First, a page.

Whenever you scan through those 'Best British Sitcoms Ever' lists, there's a couple of things you'll notice:
1. We've produced some HILARIOUS sitcoms
2. Most of these sitcoms are male led affairs
Yes, whilst Absolutely Fabulous, The Liver Birds and Miranda will all sneak in, they're mostly in the minority. And, sure, many of the other sitcoms will feature strong, female characters, but they're almost always shackled to a male lead with an equal share in power. Now, the reasons why there's such an imbalance in the genders - when it comes to celebrated sitcoms - is far too deep and complex to be tackled on a humble blog post, so I won't be attempting that.
Neither shall I be writing about Absolutely Fabulous, The Liver Birds and Miranda as they've all been covered within an inch of their lives a thousand times before. Instead, I'll be sticking to the Curious British Telly ethos of highlighting the lesser known gems; in this case, female led sitcoms that perhaps you caught an episode or two of, but can't quite remember the name of. And, whilst some of these are rightfully forgotten, there are many more which still demand a bit of recognition.
So, without further ado, here's 15 Female Led British Sitcoms You May Have Missed:
1. Girls on Top - ITV (Central) - 1985 to 1986
Amanda Ripley (Dawn French) is a liberal journalist with an outspoken dislike of men (secretly, though, she craves men) and has just secured herself a flat in Chelsea. Unfortunately, the rent is well out of her reach and she's forced to search for flatmates to help contribute. And what a curious array of characters they are.
Jennifer Marsh (Jennifer Saunders) has all the assertiveness of a dormouse enrobed in a wet blanket and provides a useful target for taking frustrations out on, but has ambition and intelligence hidden beneath this meek bushel as she briefly becomes a master of the stock market in one episode. Shelly DuPont (Ruby Wax) is a brash American with a gob bigger than Alaska and aspirations of becoming an actress, disliked by almost everyone, it's only her limitless trust fund which keeps her in the flat.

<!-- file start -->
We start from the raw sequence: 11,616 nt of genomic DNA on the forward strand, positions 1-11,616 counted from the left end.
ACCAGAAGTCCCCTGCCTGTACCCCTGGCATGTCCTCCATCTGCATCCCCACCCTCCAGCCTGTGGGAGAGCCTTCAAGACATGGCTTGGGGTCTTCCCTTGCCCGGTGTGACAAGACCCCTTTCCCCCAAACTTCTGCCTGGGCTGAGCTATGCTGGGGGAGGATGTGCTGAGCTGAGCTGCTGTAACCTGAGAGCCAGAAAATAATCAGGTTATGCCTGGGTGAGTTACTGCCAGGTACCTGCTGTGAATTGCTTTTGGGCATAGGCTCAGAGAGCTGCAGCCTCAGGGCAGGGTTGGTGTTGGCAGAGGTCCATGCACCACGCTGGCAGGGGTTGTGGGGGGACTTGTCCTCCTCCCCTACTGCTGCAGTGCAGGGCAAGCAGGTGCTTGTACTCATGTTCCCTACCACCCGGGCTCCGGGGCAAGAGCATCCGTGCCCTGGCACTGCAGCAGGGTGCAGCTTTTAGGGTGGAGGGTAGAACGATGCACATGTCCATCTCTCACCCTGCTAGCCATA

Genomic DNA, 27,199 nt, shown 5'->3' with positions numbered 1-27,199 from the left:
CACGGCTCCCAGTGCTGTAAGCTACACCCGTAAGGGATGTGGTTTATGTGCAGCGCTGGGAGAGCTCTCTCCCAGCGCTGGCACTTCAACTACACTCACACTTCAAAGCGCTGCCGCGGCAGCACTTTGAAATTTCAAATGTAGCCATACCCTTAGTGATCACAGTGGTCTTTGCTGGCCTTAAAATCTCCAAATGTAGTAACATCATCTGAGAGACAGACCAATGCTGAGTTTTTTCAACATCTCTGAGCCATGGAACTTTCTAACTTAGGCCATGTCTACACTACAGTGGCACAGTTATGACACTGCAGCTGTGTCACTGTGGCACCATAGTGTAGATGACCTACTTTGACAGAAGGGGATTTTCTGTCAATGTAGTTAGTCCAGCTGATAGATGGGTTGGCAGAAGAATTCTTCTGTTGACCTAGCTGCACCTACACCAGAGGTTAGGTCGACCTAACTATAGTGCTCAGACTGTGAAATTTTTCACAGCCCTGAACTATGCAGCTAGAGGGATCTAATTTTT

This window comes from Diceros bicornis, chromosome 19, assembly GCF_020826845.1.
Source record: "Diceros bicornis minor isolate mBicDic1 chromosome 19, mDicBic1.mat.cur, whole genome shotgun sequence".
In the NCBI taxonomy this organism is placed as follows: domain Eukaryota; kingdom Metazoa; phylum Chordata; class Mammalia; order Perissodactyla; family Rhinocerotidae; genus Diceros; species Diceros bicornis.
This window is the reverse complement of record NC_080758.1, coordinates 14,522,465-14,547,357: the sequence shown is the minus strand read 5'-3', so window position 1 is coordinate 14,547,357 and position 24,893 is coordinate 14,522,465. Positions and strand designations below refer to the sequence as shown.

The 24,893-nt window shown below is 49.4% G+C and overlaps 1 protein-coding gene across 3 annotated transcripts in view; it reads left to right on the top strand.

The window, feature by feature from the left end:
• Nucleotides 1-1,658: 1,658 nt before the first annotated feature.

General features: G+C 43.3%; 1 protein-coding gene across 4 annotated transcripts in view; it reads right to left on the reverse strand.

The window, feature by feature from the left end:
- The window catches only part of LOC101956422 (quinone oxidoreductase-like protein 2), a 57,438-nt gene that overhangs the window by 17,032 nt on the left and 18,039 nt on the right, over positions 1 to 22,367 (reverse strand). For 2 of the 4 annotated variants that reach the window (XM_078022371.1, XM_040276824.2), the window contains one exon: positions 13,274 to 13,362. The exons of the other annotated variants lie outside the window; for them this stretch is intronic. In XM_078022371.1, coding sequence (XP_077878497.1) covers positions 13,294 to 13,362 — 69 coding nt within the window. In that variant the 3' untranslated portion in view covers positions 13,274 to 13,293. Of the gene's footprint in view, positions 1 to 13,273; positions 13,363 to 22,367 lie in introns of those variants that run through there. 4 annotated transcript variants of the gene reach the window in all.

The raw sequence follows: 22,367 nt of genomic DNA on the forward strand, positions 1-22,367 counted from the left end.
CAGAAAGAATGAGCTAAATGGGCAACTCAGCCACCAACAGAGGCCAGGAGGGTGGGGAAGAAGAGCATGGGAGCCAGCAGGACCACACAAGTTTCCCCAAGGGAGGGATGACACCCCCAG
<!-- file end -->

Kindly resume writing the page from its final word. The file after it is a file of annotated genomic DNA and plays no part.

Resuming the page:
Candice (Tracey Ullman) is only present in the first series (due to a pregnancy in real life), but brings a brassy air to proceedings as the gold digging misfit with an uncontrollable libido whom the others, at one point, suspect of being a prostitute. The final character in the mix is Lady Chloe Carlton (Joan Greenwood) who is the girls' landlady, an aging eccentric who made her money in romantic fiction.
Although less anarchic and violent than The Young Ones, there's plenty of japes housed within Girls on Top such as Jennifer losing Lady Carlton's stuffed dog whilst walking it, Amanda forces two youngsters into being a new reggae sensation for the upcoming street festival and Shelley ends up winning the prestigious part of a tadpole.
Written by the cast, Girls on Top is a fantastic blast of comedy with sharp dialogue from performers who were evolving into something very special. It was also blessed with absolute wealth of talent in supporting roles with Alan Rickman, Helen Lederer, Hugh Laurie, Pauline Quirke and Robbie Coltrane just a few of the names providing an extra sheen. Although not as iconic as other sitcoms from the same era, Girls on Top is a worthy addition to the sitcom hall of fame.
2. The Happy Apple - ITV (Thames) - 1983
Advertising is a difficult old game and capturing that magic moment of engagement which will draw in the customers is a skill which even the life long marketing pros struggle with at times. Sometimes, though, inspiration can be discovered in the most unlikeliest of places as observed in The Happy Apple.
Nancy Gray (Leslie Ash) is the seemingly ditzy secretary at advertising agency Murray, Maine and Spender, but behind this undereducated persona is an almost supernatural ability to understand exactly which products and slogans with complete ease thanks to her position as Mrs Average. Naturally, this improves the fortunes of Murray, Maine and Spencer, but as Nancy seeks to better herself there's the risk she'll lose her marketing prowess.
Although The Happy Apple helped to act as a springboard for Leslie Ash's sitcom career, it's a series which failed to ever fully engage the viewers' funny bones and, as a result, is frequently referred to as "dire", "the worst sitcom ever" and a "rubbish sitcom". Had Nancy Gray ever been consulted on the potential of The Happy Apple to attract an audience, then it's fair to say that it would have been immediately consigned to the rubbish bin.
3. Screaming - BBC1 - 1992
Carla Lane was somewhat of a master (or should that be mistress?) when it came to writing female led sitcoms, but some were more memorable than others. And Screaming appears to be one that's fallen into the slipstream of her more successful efforts, but still remains an intriguing piece of work.